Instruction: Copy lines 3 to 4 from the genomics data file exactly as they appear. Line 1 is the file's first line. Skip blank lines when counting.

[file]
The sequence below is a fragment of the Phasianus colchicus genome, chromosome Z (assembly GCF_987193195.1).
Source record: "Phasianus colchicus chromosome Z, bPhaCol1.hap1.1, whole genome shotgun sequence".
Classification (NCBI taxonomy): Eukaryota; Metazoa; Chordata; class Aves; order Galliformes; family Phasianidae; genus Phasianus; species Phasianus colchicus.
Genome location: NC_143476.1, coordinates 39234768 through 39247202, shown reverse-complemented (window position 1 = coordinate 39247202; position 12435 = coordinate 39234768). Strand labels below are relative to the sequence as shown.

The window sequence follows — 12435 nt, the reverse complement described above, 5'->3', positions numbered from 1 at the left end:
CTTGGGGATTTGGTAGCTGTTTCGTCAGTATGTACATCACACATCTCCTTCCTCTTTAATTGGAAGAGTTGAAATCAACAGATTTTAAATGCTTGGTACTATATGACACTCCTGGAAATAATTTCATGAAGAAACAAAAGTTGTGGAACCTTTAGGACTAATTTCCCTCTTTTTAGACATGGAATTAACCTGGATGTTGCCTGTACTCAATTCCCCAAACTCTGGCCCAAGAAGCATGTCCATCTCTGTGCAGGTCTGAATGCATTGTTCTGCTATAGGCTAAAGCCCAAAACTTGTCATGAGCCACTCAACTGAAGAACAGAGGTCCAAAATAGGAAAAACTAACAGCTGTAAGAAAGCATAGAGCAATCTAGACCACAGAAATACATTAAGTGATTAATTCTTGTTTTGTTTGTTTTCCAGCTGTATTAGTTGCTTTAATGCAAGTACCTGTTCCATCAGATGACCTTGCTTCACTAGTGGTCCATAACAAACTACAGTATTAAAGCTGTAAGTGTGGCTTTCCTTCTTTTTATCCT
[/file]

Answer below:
Classification (NCBI taxonomy): Eukaryota; Metazoa; Chordata; class Aves; order Galliformes; family Phasianidae; genus Phasianus; species Phasianus colchicus.
Genome location: NC_143476.1, coordinates 39234768 through 39247202, shown reverse-complemented (window position 1 = coordinate 39247202; position 12435 = coordinate 39234768). Strand labels below are relative to the sequence as shown.